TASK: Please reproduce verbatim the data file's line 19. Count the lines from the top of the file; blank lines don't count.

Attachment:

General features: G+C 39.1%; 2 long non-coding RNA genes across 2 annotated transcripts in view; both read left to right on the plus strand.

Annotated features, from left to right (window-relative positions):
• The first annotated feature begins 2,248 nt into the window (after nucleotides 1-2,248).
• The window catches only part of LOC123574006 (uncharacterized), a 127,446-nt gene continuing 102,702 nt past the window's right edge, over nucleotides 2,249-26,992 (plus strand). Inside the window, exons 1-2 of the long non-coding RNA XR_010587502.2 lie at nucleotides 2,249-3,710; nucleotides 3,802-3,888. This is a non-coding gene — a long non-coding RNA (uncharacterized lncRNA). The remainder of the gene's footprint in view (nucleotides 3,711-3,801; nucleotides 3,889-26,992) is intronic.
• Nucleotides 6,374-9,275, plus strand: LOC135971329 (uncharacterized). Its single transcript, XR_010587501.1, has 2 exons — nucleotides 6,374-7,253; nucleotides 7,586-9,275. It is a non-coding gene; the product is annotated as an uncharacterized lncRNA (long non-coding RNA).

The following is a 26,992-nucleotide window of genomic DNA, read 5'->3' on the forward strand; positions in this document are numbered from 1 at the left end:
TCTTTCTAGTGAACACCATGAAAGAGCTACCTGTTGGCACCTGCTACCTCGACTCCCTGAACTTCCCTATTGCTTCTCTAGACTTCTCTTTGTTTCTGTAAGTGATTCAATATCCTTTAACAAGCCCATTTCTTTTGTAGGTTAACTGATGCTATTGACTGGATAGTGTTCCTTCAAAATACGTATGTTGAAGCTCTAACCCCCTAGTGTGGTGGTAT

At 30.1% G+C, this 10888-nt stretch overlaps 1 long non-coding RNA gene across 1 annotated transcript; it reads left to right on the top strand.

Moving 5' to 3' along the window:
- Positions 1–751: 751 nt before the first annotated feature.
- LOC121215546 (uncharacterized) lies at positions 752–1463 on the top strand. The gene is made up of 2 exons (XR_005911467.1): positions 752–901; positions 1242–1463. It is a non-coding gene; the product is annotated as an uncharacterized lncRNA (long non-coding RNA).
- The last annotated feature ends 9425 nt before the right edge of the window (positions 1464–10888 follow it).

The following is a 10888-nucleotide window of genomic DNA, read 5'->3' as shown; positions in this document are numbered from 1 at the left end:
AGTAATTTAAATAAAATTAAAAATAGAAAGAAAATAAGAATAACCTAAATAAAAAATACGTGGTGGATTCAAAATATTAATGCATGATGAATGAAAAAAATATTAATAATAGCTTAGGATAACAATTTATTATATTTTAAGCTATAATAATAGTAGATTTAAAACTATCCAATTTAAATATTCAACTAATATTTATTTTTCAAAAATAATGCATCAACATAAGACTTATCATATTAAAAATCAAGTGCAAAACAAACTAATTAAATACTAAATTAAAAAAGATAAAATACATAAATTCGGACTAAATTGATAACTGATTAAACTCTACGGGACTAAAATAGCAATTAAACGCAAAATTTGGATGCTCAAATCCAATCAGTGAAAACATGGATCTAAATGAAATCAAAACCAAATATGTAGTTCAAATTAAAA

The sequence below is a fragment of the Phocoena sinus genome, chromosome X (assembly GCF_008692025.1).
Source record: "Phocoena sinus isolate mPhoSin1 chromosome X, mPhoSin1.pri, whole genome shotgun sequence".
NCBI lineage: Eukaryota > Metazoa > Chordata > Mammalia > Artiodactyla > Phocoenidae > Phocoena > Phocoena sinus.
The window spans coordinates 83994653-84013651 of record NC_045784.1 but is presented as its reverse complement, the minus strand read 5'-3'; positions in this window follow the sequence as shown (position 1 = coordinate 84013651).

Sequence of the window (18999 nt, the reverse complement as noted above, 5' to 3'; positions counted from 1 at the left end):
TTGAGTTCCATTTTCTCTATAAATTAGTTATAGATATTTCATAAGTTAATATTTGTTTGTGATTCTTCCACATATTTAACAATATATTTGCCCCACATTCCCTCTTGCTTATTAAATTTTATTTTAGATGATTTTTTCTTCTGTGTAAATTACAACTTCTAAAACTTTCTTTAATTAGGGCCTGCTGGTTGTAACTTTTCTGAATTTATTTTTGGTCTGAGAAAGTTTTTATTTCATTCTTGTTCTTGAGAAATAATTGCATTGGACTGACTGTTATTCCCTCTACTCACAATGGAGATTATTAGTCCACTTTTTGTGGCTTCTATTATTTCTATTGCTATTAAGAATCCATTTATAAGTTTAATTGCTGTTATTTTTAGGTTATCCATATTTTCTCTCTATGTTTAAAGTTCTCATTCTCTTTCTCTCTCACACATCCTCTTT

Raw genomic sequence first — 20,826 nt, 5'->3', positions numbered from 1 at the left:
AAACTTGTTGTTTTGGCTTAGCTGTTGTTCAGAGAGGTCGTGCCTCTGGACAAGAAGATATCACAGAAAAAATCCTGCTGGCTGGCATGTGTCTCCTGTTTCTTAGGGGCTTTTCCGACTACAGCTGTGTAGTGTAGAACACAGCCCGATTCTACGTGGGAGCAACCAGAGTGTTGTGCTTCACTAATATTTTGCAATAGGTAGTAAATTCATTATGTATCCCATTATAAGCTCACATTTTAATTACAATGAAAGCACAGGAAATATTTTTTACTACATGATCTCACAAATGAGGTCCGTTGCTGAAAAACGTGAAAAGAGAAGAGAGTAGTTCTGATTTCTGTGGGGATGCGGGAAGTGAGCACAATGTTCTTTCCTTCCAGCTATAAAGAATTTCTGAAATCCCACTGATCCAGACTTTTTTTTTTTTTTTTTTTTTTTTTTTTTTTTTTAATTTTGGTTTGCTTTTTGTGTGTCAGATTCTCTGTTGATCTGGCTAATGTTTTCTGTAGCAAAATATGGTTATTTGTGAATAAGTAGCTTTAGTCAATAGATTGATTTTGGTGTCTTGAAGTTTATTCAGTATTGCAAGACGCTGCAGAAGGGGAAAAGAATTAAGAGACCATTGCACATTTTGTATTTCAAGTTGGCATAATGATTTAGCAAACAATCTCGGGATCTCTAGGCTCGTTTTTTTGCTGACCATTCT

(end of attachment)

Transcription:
Sequence of the window (18999 nt, the reverse complement as noted above, 5' to 3'; positions counted from 1 at the left end):